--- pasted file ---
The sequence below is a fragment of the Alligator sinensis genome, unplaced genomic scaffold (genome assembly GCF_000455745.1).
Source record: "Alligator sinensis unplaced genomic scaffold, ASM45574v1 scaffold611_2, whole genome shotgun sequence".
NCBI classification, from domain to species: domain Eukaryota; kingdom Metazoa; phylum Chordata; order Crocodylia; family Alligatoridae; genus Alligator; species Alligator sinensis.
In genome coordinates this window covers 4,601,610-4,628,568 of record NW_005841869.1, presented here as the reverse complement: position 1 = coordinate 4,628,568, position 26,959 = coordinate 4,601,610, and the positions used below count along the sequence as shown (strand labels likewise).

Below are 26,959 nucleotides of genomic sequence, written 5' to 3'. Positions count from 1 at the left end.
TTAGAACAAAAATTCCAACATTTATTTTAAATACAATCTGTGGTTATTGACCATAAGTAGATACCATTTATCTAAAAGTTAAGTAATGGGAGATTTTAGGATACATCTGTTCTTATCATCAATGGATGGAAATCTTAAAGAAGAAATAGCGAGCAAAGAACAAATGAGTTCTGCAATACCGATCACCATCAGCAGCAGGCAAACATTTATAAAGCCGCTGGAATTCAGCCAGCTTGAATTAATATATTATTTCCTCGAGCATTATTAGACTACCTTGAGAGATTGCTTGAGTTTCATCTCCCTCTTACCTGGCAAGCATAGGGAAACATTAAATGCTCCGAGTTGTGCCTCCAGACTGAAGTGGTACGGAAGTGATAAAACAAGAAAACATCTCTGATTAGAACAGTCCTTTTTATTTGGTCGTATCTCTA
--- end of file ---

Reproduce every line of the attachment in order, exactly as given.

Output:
The sequence below is a fragment of the Alligator sinensis genome, unplaced genomic scaffold (genome assembly GCF_000455745.1).
Source record: "Alligator sinensis unplaced genomic scaffold, ASM45574v1 scaffold611_2, whole genome shotgun sequence".
NCBI classification, from domain to species: domain Eukaryota; kingdom Metazoa; phylum Chordata; order Crocodylia; family Alligatoridae; genus Alligator; species Alligator sinensis.
In genome coordinates this window covers 4,601,610-4,628,568 of record NW_005841869.1, presented here as the reverse complement: position 1 = coordinate 4,628,568, position 26,959 = coordinate 4,601,610, and the positions used below count along the sequence as shown (strand labels likewise).

Below are 26,959 nucleotides of genomic sequence, written 5' to 3'. Positions count from 1 at the left end.
TTAGAACAAAAATTCCAACATTTATTTTAAATACAATCTGTGGTTATTGACCATAAGTAGATACCATTTATCTAAAAGTTAAGTAATGGGAGATTTTAGGATACATCTGTTCTTATCATCAATGGATGGAAATCTTAAAGAAGAAATAGCGAGCAAAGAACAAATGAGTTCTGCAATACCGATCACCATCAGCAGCAGGCAAACATTTATAAAGCCGCTGGAATTCAGCCAGCTTGAATTAATATATTATTTCCTCGAGCATTATTAGACTACCTTGAGAGATTGCTTGAGTTTCATCTCCCTCTTACCTGGCAAGCATAGGGAAACATTAAATGCTCCGAGTTGTGCCTCCAGACTGAAGTGGTACGGAAGTGATAAAACAAGAAAACATCTCTGATTAGAACAGTCCTTTTTATTTGGTCGTATCTCTA